I have spoken about library logistics before.
Logistics is about moving information, materials and services through a network cost-effectively. Resource sharing is supported by a library logistics apparatus. The emerging e-resource discovery to delivery chain, tied together with resolution services, is a logistics challenge. Many of the e-resource management issues are like supply-chain management issues. [Lorcan Dempsey's weblog: Library logistics]
It seems to me that recent developments highlight the logistics theme. Think of the systemwide inventory management questions that are beginning to arise in relation to off site storage and mass digitization. Or the issues that arise when we connect multiple discovery environments to backend library - or other - fulfillment options.
I like the UPS slogan about synchronizing commerce. It reminds us of the central role of data in logistics and of the need for integrity of data along supply chains or other processes. I was reminded of this while reading Michael Cairns' interesting post about Booknet Canada and the Global Data Synchronization Network.
Industries other than publishing also battle data reliability and timeliness and, over the years led by umbrella groups such as UCC and EAN (now combined into one organization named GS1), they have developed programs to embrace supply chain efficiency and its' co-relation data integrity. Data Synchronisation (GDSN) is such a program which I have noted a few times in the past (Post). The objective of the GDSN is to ensure that all trading partners are working with the same set of product details that are simultaneously synchronized at a network level and in transaction details such as purchase orders and shipping details. The benefits of synchronised data can extend from 'simple' efficiency improvements in the ordering and receipt process to higher effectiveness in marketing and promotions programs. [PersonaNonData: Five Questions on Global Data Synchronization]Michael interviews Michael Tamblyn, President of Booknet Canada which is offering services based on GDSN. Among the advantages he suggests are:
Then there is the more forward-looking work: collaborative sales data mining for independents, backlist optimization and forecasting research, industry cost analysis on returns, digital publishing trends, our annual Technology Forum. And on it goes. [PersonaNonData: Five Questions on Global Data Synchronization]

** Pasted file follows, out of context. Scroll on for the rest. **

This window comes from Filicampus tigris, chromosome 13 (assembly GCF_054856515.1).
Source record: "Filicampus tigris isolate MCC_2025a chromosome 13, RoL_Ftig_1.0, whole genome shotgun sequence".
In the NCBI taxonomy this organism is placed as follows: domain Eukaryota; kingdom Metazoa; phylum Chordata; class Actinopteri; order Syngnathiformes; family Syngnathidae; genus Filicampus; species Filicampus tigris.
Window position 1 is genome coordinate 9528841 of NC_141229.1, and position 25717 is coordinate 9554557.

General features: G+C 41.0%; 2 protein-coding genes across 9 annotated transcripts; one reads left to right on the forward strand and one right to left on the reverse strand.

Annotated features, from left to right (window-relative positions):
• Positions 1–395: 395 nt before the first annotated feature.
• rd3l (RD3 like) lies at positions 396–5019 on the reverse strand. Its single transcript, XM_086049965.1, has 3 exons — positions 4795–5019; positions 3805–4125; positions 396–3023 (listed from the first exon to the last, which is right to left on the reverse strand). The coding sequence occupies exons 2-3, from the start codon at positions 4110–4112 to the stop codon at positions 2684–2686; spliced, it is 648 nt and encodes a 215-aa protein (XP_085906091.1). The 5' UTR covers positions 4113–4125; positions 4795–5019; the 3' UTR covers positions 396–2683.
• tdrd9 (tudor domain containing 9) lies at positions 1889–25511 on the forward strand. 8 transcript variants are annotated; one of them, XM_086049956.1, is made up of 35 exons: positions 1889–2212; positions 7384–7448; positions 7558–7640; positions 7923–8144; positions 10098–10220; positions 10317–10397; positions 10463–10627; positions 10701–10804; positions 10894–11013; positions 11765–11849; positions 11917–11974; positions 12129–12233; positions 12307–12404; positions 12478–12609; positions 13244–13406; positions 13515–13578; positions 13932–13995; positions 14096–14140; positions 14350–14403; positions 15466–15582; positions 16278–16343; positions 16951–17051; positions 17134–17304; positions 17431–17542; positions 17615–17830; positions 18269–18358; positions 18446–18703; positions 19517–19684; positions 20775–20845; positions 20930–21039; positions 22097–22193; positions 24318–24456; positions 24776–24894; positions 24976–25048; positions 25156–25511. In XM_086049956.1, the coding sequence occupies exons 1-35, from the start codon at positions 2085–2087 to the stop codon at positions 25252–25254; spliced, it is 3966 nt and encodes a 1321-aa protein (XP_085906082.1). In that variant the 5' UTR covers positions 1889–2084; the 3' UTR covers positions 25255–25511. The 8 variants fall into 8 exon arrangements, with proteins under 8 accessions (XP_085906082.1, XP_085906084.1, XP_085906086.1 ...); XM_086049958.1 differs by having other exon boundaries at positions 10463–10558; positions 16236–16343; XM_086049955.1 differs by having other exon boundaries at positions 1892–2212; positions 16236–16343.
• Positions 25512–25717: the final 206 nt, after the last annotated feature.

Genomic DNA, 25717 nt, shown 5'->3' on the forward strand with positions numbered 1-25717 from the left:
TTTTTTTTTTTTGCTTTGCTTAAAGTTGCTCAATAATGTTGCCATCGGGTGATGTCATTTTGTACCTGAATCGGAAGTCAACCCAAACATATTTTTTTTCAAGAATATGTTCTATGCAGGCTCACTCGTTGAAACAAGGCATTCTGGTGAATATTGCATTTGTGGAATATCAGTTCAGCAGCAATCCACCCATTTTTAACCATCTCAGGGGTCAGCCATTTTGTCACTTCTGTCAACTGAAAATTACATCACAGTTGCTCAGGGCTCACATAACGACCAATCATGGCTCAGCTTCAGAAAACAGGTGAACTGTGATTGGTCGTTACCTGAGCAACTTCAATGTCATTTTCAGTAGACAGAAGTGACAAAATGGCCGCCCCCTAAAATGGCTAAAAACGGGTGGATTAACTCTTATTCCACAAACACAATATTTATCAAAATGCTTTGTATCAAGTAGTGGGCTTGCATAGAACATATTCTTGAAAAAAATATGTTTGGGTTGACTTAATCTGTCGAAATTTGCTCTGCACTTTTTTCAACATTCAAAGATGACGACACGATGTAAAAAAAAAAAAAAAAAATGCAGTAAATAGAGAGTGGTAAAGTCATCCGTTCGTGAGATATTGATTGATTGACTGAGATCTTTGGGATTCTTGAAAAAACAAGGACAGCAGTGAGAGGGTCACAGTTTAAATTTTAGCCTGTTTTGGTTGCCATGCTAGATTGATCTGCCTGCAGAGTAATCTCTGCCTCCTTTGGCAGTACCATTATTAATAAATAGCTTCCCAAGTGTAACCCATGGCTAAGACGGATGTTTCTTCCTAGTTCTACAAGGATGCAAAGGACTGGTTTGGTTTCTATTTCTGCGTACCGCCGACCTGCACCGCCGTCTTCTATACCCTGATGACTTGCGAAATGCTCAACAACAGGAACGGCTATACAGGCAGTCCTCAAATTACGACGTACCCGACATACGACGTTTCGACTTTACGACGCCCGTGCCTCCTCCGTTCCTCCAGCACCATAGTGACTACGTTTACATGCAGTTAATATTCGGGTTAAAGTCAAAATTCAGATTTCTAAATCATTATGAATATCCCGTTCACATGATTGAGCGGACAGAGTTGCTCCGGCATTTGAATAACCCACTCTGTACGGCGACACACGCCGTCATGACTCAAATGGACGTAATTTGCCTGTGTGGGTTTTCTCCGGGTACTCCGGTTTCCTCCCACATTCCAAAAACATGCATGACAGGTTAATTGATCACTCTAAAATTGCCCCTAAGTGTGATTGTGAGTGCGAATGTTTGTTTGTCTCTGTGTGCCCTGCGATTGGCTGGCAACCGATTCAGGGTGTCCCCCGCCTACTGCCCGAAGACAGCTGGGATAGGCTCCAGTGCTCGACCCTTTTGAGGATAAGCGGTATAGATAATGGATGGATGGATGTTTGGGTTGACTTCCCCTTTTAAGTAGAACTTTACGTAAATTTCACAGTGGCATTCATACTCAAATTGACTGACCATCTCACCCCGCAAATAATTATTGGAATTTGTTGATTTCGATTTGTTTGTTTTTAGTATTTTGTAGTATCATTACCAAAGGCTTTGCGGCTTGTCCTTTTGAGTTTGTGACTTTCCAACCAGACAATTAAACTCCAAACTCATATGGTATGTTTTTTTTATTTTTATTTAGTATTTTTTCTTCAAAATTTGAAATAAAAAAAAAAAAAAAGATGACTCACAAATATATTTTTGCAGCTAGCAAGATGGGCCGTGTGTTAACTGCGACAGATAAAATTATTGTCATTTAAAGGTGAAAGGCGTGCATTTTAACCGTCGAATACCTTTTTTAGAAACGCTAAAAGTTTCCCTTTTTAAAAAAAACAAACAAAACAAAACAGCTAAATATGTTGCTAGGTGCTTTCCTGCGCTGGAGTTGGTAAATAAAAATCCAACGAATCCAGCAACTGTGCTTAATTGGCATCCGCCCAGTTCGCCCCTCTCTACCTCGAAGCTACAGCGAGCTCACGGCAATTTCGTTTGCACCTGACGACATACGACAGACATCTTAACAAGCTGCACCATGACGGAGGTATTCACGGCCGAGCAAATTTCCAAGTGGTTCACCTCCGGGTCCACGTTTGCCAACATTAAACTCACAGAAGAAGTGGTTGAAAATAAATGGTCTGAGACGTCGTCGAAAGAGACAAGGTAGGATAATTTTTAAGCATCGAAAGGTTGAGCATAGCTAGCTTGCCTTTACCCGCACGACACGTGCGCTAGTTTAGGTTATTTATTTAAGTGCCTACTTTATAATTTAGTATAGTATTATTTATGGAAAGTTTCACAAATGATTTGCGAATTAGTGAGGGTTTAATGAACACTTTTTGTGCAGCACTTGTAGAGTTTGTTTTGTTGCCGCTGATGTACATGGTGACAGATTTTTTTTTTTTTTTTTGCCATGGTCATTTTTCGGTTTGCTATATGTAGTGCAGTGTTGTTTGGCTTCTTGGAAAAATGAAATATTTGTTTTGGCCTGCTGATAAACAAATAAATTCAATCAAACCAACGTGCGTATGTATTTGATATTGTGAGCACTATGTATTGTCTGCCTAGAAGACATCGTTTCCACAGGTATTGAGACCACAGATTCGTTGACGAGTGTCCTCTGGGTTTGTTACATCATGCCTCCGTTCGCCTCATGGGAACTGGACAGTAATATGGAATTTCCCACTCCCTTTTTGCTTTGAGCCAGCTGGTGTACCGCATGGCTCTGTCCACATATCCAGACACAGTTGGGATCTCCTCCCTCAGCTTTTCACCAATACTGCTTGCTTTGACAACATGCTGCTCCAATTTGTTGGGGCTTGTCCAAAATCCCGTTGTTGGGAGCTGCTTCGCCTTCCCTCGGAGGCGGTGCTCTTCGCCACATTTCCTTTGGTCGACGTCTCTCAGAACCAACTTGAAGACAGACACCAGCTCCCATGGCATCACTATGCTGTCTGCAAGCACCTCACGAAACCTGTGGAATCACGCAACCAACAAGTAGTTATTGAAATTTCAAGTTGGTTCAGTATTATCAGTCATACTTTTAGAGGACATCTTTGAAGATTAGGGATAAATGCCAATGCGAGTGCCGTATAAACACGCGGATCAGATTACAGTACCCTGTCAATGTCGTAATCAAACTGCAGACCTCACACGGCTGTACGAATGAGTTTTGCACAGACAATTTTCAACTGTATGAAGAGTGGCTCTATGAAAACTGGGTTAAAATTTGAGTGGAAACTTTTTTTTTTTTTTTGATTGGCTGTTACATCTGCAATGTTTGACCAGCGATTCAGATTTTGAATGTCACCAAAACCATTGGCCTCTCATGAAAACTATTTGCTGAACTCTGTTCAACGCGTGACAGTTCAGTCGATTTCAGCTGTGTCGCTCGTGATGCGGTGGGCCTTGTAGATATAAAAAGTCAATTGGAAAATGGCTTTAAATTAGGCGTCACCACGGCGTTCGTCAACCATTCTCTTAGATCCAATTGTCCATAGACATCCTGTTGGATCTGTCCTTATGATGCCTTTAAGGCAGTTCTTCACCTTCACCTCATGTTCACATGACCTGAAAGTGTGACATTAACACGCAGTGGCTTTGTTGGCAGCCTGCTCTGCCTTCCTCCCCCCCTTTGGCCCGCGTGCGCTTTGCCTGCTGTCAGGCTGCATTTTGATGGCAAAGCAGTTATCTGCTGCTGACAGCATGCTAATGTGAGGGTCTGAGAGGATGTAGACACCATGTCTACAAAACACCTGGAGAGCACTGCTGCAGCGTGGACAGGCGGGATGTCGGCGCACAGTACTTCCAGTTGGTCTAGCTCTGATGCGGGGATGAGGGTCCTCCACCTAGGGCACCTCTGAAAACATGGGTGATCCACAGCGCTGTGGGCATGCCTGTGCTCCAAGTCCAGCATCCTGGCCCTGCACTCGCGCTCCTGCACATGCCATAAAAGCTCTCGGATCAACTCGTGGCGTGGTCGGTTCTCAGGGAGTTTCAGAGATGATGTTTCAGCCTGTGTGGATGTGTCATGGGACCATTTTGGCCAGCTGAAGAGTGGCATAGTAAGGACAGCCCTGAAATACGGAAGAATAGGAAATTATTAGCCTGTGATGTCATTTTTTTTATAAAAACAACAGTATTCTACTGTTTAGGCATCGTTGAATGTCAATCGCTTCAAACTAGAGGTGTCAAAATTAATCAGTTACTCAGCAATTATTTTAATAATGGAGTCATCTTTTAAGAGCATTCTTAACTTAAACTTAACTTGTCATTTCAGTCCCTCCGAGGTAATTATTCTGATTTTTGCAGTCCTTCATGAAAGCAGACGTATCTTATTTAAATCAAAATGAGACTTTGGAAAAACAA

There is a temptation in library discussions to focus on discovery and end-user issues when thinking of bibliographic data. However, bibliographic data is increasingly important to efficient library operations more generally. Think of the blurring of circulation and resource sharing in consortial arrangements, the issues of managing and tracking print collections in the context of the mass digitization and off site storage initiatives, connections between external discovery environments and library systems, resolution and the management of knowledge bases, and so on. Systemwide data synchronization and data integrity issues are becoming more central. Increasingly we recognize that efficient management of resources imposes data needs.
Some examples: What books have been digitized by Google, etc? Is an available-for-use digitized copy of this book available more easily than getting it in 3 days on ILL. How would last copies be registered and curated within a systemwide framework (Ohio, for example, or the UK, or ...)? Can I let a user make an optimum request based on price/speed of delivery balance? Can I do recommender systems across aggregate circulation data, or aggregate resolution data? Can I develop core collection recommendations based on aggregate holdings data? Can I make selection decisions based on a view of what my regional partners are selecting? Can I begin to do some modelling of collections based on the aggregate holdings of off site storage facilities. Can I receive collection development recommendations based on my users' use of Google Scholar? Can I be assured that my users will be linked correctly - and as seamlessly as possible - into my collections from Google, or Worldcat.org, or a growing range of other potential discovery venues? Can I make collection development decisions based on aggregate Counter data?
There is an earlier discussion of some similar data issues by my colleagues and me in a Library Journal article: Making data work harder.